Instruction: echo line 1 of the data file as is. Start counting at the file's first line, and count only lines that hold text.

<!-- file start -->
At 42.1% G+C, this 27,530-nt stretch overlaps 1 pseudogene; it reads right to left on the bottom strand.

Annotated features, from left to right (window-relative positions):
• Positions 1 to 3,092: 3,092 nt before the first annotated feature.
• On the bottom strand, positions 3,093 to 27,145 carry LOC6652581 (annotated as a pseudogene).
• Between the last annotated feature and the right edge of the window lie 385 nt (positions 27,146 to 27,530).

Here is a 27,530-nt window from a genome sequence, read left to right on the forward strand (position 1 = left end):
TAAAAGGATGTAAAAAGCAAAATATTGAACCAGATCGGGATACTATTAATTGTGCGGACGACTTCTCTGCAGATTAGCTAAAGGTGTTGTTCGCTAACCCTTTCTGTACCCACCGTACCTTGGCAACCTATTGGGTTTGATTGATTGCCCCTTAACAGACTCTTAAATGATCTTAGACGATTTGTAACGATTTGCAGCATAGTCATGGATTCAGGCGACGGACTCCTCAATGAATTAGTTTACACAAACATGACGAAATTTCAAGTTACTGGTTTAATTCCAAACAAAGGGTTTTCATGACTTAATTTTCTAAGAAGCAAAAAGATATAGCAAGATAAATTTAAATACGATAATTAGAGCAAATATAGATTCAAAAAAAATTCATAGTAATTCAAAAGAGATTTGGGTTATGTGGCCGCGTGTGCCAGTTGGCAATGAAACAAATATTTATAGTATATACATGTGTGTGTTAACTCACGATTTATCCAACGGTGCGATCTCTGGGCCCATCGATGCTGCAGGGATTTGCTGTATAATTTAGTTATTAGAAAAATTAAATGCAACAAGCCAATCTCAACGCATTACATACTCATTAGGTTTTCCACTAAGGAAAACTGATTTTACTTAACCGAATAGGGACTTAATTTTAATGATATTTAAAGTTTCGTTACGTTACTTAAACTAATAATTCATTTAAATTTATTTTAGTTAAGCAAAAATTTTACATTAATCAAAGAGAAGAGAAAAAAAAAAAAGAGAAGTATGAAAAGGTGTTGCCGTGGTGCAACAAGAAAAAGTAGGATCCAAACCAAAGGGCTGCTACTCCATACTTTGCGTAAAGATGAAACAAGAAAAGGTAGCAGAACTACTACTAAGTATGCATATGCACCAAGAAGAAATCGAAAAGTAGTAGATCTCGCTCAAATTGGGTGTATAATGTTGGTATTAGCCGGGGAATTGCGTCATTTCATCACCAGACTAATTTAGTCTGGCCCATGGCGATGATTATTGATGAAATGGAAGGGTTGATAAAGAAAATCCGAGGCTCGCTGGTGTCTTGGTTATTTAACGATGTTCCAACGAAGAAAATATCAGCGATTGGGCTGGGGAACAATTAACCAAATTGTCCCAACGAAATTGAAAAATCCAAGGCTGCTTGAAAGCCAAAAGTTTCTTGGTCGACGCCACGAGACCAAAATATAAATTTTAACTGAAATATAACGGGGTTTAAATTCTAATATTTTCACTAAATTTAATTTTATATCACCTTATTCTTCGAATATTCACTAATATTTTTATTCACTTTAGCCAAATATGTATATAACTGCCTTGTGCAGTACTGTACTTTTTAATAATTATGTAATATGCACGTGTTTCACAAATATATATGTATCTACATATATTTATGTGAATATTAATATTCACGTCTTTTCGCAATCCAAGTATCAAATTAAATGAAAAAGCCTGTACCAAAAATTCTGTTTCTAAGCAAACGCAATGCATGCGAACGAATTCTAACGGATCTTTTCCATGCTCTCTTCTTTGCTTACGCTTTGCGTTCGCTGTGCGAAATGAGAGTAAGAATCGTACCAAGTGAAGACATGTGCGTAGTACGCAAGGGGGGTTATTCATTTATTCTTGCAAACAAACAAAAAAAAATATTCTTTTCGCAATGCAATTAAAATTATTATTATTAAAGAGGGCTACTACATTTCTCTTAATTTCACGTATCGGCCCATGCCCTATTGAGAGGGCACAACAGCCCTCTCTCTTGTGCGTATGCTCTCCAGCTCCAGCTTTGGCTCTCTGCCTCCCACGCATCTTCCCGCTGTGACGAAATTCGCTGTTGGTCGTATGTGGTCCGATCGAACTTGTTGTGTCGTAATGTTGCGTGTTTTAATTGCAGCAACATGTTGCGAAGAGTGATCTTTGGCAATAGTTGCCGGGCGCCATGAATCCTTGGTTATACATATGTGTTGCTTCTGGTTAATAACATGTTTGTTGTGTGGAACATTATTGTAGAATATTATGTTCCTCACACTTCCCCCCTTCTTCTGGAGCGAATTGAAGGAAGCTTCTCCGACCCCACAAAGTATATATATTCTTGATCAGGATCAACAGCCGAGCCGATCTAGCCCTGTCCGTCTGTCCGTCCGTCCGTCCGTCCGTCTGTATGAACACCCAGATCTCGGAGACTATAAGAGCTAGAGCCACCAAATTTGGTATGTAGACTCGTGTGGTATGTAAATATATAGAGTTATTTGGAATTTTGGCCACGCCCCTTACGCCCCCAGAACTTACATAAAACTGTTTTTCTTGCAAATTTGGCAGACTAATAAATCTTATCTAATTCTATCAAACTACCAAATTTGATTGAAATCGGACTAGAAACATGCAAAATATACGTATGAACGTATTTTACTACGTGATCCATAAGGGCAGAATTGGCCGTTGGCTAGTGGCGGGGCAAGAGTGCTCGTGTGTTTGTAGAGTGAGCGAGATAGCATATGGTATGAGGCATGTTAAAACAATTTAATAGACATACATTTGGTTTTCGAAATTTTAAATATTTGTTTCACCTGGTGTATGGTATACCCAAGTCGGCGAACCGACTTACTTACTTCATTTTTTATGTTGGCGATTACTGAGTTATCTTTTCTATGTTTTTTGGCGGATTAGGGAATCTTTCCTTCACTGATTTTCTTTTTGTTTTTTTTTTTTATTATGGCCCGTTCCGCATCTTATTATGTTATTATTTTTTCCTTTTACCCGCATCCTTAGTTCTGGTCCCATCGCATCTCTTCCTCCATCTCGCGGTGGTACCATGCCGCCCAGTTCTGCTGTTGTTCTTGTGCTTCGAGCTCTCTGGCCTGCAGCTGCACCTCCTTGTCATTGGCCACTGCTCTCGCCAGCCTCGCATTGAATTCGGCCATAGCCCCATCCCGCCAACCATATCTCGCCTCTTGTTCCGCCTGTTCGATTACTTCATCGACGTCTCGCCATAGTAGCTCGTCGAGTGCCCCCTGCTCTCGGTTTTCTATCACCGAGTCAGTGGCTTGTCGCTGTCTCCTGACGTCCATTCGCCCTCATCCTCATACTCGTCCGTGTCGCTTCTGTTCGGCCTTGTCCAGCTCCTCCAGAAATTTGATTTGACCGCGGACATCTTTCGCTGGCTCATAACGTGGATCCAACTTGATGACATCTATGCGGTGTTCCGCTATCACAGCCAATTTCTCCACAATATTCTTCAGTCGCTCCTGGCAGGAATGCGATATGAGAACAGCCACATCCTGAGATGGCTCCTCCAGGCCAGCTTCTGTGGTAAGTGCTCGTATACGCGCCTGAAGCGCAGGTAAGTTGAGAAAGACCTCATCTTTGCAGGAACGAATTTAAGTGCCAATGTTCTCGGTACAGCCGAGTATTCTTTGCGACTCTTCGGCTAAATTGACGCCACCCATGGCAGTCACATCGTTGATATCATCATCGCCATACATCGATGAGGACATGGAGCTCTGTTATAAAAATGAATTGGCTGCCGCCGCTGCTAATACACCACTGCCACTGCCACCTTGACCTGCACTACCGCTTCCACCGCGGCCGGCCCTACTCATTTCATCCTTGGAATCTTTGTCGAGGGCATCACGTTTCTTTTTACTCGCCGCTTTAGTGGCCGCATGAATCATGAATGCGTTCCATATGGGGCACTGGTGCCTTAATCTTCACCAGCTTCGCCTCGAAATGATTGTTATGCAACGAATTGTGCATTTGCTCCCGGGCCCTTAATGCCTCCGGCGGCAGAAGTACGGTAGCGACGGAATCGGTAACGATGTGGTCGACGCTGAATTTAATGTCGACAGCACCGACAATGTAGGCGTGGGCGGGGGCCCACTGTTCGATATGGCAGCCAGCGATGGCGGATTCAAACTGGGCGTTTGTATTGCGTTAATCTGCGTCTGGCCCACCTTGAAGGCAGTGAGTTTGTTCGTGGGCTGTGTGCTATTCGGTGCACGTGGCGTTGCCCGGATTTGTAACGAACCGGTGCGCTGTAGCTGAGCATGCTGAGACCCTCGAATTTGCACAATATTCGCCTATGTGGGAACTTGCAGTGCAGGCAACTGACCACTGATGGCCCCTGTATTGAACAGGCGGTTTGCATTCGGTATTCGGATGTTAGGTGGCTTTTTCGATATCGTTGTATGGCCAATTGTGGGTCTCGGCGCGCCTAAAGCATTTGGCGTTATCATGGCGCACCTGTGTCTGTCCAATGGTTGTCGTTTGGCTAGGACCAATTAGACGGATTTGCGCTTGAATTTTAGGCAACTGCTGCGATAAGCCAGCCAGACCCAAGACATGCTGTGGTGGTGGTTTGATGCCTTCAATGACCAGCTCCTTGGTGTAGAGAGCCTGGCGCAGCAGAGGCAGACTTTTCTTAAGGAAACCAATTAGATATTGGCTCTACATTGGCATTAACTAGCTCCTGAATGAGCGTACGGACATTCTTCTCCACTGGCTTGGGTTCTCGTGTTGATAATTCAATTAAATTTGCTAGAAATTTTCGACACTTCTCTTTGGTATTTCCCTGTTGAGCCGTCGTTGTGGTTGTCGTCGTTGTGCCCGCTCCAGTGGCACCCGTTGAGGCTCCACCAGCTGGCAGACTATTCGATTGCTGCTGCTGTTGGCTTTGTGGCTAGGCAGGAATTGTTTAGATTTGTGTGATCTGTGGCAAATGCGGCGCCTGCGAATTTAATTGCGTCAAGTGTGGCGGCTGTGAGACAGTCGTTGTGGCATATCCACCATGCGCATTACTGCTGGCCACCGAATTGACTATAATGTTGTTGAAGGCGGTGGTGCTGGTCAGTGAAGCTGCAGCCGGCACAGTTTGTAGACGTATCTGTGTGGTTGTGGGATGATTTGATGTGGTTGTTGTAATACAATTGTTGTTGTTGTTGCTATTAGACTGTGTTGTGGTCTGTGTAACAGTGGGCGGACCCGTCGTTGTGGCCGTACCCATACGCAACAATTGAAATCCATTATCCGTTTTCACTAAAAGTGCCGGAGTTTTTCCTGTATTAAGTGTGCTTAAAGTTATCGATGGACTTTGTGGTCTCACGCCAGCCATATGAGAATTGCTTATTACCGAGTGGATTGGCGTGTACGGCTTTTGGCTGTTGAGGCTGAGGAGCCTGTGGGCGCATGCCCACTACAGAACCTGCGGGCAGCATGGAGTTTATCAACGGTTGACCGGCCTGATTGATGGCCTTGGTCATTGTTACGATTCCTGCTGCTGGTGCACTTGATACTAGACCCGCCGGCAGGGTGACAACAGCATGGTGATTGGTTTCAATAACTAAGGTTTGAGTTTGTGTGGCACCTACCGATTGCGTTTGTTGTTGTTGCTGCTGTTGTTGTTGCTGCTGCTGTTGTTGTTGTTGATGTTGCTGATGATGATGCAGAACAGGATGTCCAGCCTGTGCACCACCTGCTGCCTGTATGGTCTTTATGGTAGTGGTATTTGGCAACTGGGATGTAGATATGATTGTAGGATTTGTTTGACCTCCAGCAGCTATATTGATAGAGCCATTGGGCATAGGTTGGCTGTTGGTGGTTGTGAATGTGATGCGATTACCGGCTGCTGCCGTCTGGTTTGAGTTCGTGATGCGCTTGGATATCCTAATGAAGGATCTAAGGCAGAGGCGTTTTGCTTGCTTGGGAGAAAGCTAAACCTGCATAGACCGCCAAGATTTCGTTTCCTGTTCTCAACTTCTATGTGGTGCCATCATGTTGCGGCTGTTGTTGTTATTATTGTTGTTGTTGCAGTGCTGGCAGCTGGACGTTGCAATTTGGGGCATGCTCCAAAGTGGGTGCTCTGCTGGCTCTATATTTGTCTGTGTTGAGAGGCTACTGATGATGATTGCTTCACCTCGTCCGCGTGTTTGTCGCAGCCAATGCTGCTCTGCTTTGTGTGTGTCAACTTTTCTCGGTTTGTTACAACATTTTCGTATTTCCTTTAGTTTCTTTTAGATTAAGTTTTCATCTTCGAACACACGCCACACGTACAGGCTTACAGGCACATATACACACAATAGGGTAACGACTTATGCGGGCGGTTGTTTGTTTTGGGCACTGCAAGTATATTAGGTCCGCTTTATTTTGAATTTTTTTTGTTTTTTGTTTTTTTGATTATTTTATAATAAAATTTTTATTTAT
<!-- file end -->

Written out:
At 42.1% G+C, this 27,530-nt stretch overlaps 1 pseudogene; it reads right to left on the bottom strand.